Super-Resistant Gonorrhea Strain Found In Japan
The emergence of a strain of gonorrhea that can thwart the last antibiotic effective in treating the common sexually transmitted disease was bound to happen, experts say.
The new, super-resistant strain is called H041, and so far, only a handful of cases are known in Japan. But don't count on it staying that way. Experience has shown that once a resistant strain of gonorrhea appears, it steadily displaces those that can be killed with antibiotics.
The Centers for Disease Control and Prevention estimates that gonorrhea infects 700,000 Americans each year. It initially can cause painful urination and other symptoms, but can develop into chronic infections that can lead to infertility, joint damage and serious infections in babies born to infected mothers. People with gonorrhea are also at higher risk of getting HIV.
Researchers from Sweden and Japan reported on the discovery of H041 this week at the International Society for Sexually Transmitted Diseases in Quebec.
"An era of untreatable gonorrhea may have been initiated," the researchers warn in a published summary of their report. (You can find it on page A76 of this compilation of meeting abstracts.)
The ominous thing about H041 is that it is highly resistant, the researchers say, to cephalosporins — specifically the mainstay drugs cefixime and ceftriaxone. The CDC tells doctors to use these drugs in combination with another antibiotic — preferably azithromycin — to treat all gonorrhea these days.
The researchers say H041 is highly resistant to doses of ceftriaxone as much as eight times larger than seen with previously known gonorrhea strains, "and all other cephalosporins, as well as most other antimicrobials tested."
This unique antibiotic resistance is conferred by four newly discovered pinpoint mutations in amino acids making up the germ's genes.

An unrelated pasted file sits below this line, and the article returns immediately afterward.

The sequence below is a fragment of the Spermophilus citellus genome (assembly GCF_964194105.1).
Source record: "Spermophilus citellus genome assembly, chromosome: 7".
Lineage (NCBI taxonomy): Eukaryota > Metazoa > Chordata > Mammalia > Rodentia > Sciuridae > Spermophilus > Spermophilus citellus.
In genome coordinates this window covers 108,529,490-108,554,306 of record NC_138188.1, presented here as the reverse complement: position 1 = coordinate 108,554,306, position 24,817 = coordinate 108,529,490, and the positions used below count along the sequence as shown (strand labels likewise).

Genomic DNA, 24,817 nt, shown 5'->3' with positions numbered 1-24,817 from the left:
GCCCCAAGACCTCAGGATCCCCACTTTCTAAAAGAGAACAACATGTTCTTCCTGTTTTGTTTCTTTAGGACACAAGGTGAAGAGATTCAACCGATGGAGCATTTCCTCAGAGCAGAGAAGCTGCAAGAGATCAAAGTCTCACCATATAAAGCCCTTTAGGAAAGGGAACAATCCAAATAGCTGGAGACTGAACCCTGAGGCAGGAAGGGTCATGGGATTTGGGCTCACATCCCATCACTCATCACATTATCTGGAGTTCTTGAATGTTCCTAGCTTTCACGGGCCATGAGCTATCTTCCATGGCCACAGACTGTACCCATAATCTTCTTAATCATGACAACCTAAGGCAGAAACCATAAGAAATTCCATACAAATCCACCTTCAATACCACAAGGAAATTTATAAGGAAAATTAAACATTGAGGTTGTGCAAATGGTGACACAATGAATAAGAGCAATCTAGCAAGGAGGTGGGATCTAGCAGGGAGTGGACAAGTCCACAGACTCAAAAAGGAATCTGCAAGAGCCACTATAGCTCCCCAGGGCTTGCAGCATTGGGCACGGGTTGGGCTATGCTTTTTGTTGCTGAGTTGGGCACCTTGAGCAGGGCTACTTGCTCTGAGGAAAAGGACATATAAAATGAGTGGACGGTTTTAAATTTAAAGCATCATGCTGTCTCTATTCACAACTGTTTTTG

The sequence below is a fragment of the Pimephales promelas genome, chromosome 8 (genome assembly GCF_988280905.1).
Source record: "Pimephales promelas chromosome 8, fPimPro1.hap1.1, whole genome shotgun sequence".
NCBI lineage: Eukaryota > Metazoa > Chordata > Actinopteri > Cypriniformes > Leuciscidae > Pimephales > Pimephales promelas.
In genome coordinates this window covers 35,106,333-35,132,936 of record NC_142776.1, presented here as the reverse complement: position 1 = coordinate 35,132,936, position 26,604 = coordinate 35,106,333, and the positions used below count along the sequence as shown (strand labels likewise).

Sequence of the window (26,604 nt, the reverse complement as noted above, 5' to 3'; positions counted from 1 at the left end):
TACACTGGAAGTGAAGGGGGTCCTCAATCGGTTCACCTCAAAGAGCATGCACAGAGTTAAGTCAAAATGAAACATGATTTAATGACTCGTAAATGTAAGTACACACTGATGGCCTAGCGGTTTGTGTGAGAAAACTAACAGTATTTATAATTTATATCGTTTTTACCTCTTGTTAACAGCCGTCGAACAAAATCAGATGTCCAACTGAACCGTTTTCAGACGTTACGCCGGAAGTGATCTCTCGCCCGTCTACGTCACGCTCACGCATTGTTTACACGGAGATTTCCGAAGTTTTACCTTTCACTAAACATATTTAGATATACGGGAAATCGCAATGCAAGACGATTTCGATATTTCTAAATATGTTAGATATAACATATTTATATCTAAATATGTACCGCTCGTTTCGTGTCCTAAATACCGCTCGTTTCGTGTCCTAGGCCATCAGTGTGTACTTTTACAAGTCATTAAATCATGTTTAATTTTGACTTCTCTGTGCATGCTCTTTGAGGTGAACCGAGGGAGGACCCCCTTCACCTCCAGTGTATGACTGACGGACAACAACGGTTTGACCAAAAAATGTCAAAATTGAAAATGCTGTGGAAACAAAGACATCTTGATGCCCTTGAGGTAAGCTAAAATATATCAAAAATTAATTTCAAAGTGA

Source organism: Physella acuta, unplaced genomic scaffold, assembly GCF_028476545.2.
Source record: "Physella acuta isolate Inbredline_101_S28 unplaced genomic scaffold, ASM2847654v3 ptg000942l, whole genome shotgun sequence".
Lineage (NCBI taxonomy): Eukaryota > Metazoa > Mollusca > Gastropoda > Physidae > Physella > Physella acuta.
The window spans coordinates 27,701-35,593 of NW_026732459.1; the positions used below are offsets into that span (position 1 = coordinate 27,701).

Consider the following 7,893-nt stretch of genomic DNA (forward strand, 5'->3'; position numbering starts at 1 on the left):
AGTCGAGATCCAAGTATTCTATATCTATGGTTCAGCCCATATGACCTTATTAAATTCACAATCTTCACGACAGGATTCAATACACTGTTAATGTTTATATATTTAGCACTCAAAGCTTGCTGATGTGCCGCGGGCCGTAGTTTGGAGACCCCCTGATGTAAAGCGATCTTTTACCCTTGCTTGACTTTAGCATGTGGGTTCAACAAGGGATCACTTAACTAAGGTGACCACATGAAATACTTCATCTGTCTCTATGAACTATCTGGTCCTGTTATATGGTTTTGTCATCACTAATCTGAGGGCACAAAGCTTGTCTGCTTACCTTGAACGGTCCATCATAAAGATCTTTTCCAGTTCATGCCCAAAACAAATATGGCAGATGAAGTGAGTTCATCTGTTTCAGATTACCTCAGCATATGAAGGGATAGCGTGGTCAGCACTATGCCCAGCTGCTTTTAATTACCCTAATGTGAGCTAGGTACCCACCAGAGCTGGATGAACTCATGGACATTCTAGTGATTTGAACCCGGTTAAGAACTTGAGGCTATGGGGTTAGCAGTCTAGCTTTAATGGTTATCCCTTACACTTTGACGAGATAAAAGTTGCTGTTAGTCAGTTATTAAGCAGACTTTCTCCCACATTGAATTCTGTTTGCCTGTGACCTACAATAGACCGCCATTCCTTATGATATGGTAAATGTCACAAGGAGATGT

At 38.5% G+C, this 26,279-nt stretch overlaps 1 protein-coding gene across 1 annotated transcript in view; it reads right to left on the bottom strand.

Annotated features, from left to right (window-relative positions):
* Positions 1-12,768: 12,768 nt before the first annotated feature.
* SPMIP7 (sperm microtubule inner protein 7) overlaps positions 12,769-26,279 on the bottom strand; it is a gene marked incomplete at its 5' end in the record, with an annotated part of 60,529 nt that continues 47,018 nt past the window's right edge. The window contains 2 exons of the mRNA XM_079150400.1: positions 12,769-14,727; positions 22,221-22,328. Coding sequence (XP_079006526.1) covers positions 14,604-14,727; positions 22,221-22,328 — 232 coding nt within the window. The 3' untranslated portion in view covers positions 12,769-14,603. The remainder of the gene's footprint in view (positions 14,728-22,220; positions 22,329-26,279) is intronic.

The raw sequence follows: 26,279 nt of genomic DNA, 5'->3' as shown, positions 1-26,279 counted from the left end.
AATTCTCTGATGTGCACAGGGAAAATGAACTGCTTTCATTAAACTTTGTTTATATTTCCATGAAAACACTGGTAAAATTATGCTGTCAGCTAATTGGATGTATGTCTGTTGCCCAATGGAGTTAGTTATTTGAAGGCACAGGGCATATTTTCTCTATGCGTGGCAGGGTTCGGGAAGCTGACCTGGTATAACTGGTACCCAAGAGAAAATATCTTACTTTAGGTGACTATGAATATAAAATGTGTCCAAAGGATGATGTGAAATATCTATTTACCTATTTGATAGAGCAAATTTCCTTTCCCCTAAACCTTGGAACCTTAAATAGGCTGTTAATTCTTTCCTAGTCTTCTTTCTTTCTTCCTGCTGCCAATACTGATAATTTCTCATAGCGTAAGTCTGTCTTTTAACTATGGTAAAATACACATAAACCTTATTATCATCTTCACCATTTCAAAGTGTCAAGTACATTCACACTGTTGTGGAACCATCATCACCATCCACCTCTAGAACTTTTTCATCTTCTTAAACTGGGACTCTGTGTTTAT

The new report comes only a few days after the CDC put out a 10-year review of growing antibiotic resistance among US gonorrhea isolates, concluding "the eventual emergency of cephalosporin resistance appears likely."
The CDC report tracks an upward creep in what it calls minimum inhibitory concentrations, or MICs, to cephalosporin drugs. An elevated MIC means it takes a higher dose of the drug to kill the bug.
On the face of it, the 10-year increase in MIC levels doesn't look too alarming. For cefexime, the proportion of gonorrhea cases with elevated MIC levels went from 0.2 percent to 1.4 percent. And for ceftriaxone, it increased from 0.1 percent to 0.3 percent.
But it's the trend that's important. And resistance has grown much more in some parts of the country. For instance, in Honolulu, nearly 8 percent of all gonorrhea cases had elevated MIC levels last year, and in California it was nearly 5 percent.
The CDC is asking doctors to be alert to patients who aren't cured by standard doses of the recommended two-antibiotic cocktail, and especially to report any treatment failures. Such cases have recently been seen in Asia and Norway.
But the discovery of H041 foretells a different ballgame. This super-gonorrhea strain doesn't merely require higher doses of the most powerful antibiotic available. It might be entirely untreatable.
So the new bug calls for "enhanced disease control activities" to contain it, or at least delay its spread, the Swedish and Japanese teams says, and "ultimately, new drugs are essential... for efficacious gonorrhea treatment."